Boston Scientific ($BSX) has bought a whopping 15 companies over the past 5 years--most recently Vessix Vascular for $425 million. As the device giant leans on M&A to crawl its way out of a continuing revenue slump, what can we expect to see over the next few quarters?
The Motley Fool takes a look at where Boston Sci stands and where it hopes to get with all these acquisitions and new devices. The devicemaker pulls about 50% of its revenue from its interventional cardiology and cardiac rhythm management units, two business that have posted declining sales in every quarter this year, the site points out. Some of that can be blamed on across-the-board trends--most device outfits have struggled to keep CRM pacing this year--but Boston Sci has also been losing market share to competitors quicker to release next-gen technologies.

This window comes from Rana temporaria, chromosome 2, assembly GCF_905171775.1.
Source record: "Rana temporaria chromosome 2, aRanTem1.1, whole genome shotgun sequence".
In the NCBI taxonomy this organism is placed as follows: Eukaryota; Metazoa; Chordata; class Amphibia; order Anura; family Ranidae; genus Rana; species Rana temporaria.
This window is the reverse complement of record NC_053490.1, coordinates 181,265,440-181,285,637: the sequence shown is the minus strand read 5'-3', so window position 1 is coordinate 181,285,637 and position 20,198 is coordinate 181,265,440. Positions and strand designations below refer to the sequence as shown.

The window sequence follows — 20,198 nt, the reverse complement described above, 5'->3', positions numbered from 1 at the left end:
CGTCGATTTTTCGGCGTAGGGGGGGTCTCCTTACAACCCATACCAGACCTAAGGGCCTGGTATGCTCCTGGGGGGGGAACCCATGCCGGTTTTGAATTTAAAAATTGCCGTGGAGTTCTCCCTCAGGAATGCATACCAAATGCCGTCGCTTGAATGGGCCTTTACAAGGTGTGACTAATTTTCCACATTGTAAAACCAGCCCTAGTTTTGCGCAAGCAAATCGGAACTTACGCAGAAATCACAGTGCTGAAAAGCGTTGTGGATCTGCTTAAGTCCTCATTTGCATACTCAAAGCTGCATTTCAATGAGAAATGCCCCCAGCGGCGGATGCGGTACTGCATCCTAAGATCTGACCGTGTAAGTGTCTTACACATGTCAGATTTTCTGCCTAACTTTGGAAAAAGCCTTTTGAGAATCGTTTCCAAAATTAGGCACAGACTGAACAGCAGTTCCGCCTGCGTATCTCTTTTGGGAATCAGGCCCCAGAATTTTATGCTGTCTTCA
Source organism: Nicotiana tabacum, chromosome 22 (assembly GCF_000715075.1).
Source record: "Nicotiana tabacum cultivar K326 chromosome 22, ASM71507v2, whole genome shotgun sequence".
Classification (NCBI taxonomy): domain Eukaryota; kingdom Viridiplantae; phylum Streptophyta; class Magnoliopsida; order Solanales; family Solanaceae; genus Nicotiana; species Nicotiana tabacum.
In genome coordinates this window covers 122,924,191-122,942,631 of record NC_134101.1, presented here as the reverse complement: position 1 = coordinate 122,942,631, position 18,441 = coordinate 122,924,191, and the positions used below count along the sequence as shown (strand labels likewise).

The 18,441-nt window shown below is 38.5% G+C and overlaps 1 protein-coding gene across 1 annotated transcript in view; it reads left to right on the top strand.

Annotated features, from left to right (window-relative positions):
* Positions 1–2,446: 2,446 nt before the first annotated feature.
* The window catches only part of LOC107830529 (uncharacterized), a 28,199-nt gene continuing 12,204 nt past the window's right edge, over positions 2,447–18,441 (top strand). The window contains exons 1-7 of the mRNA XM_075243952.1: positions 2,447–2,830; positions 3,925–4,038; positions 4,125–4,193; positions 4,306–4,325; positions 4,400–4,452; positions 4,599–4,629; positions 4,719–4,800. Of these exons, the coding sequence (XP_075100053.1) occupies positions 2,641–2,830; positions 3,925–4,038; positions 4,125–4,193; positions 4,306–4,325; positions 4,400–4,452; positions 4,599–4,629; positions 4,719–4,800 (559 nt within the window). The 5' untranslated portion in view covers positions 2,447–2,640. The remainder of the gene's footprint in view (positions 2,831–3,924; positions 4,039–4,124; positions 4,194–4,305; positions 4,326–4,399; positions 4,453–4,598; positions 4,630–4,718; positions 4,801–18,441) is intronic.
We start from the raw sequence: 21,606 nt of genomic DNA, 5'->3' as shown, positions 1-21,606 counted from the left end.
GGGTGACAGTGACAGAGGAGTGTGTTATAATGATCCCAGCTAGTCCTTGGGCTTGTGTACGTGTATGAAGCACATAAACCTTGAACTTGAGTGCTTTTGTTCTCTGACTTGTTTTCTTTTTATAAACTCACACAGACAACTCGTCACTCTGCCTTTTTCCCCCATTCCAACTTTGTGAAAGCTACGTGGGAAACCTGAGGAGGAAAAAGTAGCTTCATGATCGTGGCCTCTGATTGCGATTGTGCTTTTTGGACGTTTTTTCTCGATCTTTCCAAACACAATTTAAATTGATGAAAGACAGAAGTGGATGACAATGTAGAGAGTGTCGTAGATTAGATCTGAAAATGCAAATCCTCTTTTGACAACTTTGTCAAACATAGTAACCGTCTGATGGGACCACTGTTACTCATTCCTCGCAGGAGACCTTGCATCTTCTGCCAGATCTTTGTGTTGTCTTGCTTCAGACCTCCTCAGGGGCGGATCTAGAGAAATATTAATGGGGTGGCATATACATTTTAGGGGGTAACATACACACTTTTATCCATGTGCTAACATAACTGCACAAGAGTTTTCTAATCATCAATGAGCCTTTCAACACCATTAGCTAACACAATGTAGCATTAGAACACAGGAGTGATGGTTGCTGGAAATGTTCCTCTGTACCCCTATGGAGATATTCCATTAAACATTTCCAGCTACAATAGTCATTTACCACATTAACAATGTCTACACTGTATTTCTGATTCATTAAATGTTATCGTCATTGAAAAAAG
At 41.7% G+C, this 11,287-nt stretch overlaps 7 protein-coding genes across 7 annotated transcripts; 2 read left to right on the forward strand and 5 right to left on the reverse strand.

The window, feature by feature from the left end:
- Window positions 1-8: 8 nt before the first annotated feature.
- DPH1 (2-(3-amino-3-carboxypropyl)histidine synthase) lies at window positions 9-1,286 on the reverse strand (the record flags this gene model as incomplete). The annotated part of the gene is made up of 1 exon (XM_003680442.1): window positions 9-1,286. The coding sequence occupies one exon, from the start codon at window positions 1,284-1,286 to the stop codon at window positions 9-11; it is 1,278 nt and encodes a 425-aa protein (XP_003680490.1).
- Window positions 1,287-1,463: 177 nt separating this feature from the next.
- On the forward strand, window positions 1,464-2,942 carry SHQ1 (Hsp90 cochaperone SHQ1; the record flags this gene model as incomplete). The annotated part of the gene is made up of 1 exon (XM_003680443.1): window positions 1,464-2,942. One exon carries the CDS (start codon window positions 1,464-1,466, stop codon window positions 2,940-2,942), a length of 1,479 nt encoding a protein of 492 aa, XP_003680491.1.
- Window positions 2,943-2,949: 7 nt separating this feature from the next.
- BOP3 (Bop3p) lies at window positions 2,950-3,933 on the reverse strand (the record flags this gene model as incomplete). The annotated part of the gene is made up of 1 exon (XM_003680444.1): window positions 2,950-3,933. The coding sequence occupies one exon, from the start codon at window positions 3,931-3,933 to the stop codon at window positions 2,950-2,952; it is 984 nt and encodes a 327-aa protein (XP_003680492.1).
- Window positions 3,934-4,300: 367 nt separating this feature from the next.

But the company's cardiac businesses are not without hope, The Motley Fool reports. The recent FDA approval of the S-ICD, a subcutaneous defibrillator, gives Boston Sci a potential blockbuster product once it's commercialized, and the devicemaker last week unveiled study results touting improved survival rates for patients who use its CRM devices.
Newly minted CEO Mike Mahoney has been bullish in his vision of Boston Sci's future, predicting the company will report revenue growth by next year, something it hasn't done in any of 2012's quarters. While analysts have thus far balked at his optimism, he certainly hasn't wasted any time, pulling the trigger on Vessix in his first week.
While not all of those 15 acquisitions have been banner deals--$28 billion for Guidant comes to mind--the deal for Vessix gives Boston Sci a CE marked device in a space predicted to be worth billions over the next decade. As the Fool notes, the "turn-around story" Mahoney promises will hinge on Boston Sci getting the most out of its acquisitions and continuing to introduce innovative products that jibe with customer demand. Whether the company executes, of course, remains to be seen.
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